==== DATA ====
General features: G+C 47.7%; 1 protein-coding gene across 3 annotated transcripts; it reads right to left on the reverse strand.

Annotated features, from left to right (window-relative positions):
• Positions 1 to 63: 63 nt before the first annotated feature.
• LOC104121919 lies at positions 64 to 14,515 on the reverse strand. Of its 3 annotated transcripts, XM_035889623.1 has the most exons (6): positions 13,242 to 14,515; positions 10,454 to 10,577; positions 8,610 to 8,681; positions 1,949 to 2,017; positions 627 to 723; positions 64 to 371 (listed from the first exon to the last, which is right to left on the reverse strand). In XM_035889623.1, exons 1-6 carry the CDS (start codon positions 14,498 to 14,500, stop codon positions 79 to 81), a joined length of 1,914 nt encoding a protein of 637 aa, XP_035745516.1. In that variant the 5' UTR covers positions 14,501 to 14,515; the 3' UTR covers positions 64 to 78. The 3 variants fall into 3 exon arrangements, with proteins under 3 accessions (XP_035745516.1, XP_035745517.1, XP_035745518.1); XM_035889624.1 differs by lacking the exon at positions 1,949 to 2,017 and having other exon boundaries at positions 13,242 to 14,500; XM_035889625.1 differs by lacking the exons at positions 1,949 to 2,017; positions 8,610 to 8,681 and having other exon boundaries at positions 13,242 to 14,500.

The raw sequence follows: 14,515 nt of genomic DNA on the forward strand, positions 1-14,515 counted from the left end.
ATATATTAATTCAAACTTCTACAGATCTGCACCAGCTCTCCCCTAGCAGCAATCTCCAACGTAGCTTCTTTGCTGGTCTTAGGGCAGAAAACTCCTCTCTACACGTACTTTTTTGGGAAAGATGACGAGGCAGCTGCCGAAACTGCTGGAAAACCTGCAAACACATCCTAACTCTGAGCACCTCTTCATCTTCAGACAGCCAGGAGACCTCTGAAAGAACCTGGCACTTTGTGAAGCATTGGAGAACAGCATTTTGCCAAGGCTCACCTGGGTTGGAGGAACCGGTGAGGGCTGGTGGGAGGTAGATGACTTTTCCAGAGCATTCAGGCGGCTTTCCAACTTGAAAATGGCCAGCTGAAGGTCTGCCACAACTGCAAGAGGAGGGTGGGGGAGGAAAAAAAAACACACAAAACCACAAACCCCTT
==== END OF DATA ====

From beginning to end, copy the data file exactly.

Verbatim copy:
General features: G+C 47.7%; 1 protein-coding gene across 3 annotated transcripts; it reads right to left on the reverse strand.

Annotated features, from left to right (window-relative positions):
• Positions 1 to 63: 63 nt before the first annotated feature.
• LOC104121919 lies at positions 64 to 14,515 on the reverse strand. Of its 3 annotated transcripts, XM_035889623.1 has the most exons (6): positions 13,242 to 14,515; positions 10,454 to 10,577; positions 8,610 to 8,681; positions 1,949 to 2,017; positions 627 to 723; positions 64 to 371 (listed from the first exon to the last, which is right to left on the reverse strand). In XM_035889623.1, exons 1-6 carry the CDS (start codon positions 14,498 to 14,500, stop codon positions 79 to 81), a joined length of 1,914 nt encoding a protein of 637 aa, XP_035745516.1. In that variant the 5' UTR covers positions 14,501 to 14,515; the 3' UTR covers positions 64 to 78. The 3 variants fall into 3 exon arrangements, with proteins under 3 accessions (XP_035745516.1, XP_035745517.1, XP_035745518.1); XM_035889624.1 differs by lacking the exon at positions 1,949 to 2,017 and having other exon boundaries at positions 13,242 to 14,500; XM_035889625.1 differs by lacking the exons at positions 1,949 to 2,017; positions 8,610 to 8,681 and having other exon boundaries at positions 13,242 to 14,500.

The raw sequence follows: 14,515 nt of genomic DNA on the forward strand, positions 1-14,515 counted from the left end.
ATATATTAATTCAAACTTCTACAGATCTGCACCAGCTCTCCCCTAGCAGCAATCTCCAACGTAGCTTCTTTGCTGGTCTTAGGGCAGAAAACTCCTCTCTACACGTACTTTTTTGGGAAAGATGACGAGGCAGCTGCCGAAACTGCTGGAAAACCTGCAAACACATCCTAACTCTGAGCACCTCTTCATCTTCAGACAGCCAGGAGACCTCTGAAAGAACCTGGCACTTTGTGAAGCATTGGAGAACAGCATTTTGCCAAGGCTCACCTGGGTTGGAGGAACCGGTGAGGGCTGGTGGGAGGTAGATGACTTTTCCAGAGCATTCAGGCGGCTTTCCAACTTGAAAATGGCCAGCTGAAGGTCTGCCACAACTGCAAGAGGAGGGTGGGGGAGGAAAAAAAAACACACAAAACCACAAACCCCTT